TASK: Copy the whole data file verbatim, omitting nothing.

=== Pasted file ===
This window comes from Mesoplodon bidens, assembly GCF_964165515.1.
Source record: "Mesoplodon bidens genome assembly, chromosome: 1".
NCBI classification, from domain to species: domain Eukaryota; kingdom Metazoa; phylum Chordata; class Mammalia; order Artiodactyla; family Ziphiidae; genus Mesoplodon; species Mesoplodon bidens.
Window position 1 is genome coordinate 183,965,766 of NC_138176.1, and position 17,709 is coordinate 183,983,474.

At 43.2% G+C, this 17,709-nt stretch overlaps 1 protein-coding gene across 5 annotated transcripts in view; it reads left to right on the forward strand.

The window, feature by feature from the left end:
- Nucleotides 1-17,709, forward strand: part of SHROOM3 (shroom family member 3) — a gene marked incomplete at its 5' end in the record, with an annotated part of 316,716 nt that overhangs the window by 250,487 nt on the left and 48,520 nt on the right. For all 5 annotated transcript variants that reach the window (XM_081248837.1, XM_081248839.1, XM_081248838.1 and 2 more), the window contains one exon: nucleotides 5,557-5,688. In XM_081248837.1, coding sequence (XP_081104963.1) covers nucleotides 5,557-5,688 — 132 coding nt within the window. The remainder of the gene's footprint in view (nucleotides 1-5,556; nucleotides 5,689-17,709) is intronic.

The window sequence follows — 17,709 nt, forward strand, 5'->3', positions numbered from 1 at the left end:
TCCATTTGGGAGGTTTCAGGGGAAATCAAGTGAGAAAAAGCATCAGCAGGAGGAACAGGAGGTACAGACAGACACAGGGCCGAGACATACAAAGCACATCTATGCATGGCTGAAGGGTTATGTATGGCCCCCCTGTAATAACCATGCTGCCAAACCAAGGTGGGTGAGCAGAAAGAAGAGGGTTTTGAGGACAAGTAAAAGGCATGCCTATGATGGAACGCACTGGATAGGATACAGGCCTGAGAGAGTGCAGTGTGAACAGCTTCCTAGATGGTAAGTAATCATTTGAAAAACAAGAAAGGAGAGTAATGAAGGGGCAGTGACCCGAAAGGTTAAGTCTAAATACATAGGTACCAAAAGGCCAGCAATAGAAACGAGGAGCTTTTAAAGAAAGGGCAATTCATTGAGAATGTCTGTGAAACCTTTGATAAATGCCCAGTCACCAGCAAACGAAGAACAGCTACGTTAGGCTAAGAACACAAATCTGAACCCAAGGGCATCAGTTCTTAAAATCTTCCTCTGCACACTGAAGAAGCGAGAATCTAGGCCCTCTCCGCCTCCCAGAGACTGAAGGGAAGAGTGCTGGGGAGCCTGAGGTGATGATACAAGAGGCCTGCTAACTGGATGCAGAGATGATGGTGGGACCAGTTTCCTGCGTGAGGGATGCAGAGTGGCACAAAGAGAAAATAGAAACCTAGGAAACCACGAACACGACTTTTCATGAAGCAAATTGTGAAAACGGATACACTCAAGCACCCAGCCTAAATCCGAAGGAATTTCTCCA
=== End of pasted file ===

This window comes from Mesoplodon bidens, assembly GCF_964165515.1.
Source record: "Mesoplodon bidens genome assembly, chromosome: 1".
NCBI classification, from domain to species: domain Eukaryota; kingdom Metazoa; phylum Chordata; class Mammalia; order Artiodactyla; family Ziphiidae; genus Mesoplodon; species Mesoplodon bidens.
Window position 1 is genome coordinate 183,965,766 of NC_138176.1, and position 17,709 is coordinate 183,983,474.

At 43.2% G+C, this 17,709-nt stretch overlaps 1 protein-coding gene across 5 annotated transcripts in view; it reads left to right on the forward strand.

The window, feature by feature from the left end:
- Nucleotides 1-17,709, forward strand: part of SHROOM3 (shroom family member 3) — a gene marked incomplete at its 5' end in the record, with an annotated part of 316,716 nt that overhangs the window by 250,487 nt on the left and 48,520 nt on the right. For all 5 annotated transcript variants that reach the window (XM_081248837.1, XM_081248839.1, XM_081248838.1 and 2 more), the window contains one exon: nucleotides 5,557-5,688. In XM_081248837.1, coding sequence (XP_081104963.1) covers nucleotides 5,557-5,688 — 132 coding nt within the window. The remainder of the gene's footprint in view (nucleotides 1-5,556; nucleotides 5,689-17,709) is intronic.

The window sequence follows — 17,709 nt, forward strand, 5'->3', positions numbered from 1 at the left end:
TCCATTTGGGAGGTTTCAGGGGAAATCAAGTGAGAAAAAGCATCAGCAGGAGGAACAGGAGGTACAGACAGACACAGGGCCGAGACATACAAAGCACATCTATGCATGGCTGAAGGGTTATGTATGGCCCCCCTGTAATAACCATGCTGCCAAACCAAGGTGGGTGAGCAGAAAGAAGAGGGTTTTGAGGACAAGTAAAAGGCATGCCTATGATGGAACGCACTGGATAGGATACAGGCCTGAGAGAGTGCAGTGTGAACAGCTTCCTAGATGGTAAGTAATCATTTGAAAAACAAGAAAGGAGAGTAATGAAGGGGCAGTGACCCGAAAGGTTAAGTCTAAATACATAGGTACCAAAAGGCCAGCAATAGAAACGAGGAGCTTTTAAAGAAAGGGCAATTCATTGAGAATGTCTGTGAAACCTTTGATAAATGCCCAGTCACCAGCAAACGAAGAACAGCTACGTTAGGCTAAGAACACAAATCTGAACCCAAGGGCATCAGTTCTTAAAATCTTCCTCTGCACACTGAAGAAGCGAGAATCTAGGCCCTCTCCGCCTCCCAGAGACTGAAGGGAAGAGTGCTGGGGAGCCTGAGGTGATGATACAAGAGGCCTGCTAACTGGATGCAGAGATGATGGTGGGACCAGTTTCCTGCGTGAGGGATGCAGAGTGGCACAAAGAGAAAATAGAAACCTAGGAAACCACGAACACGACTTTTCATGAAGCAAATTGTGAAAACGGATACACTCAAGCACCCAGCCTAAATCCGAAGGAATTTCTCCA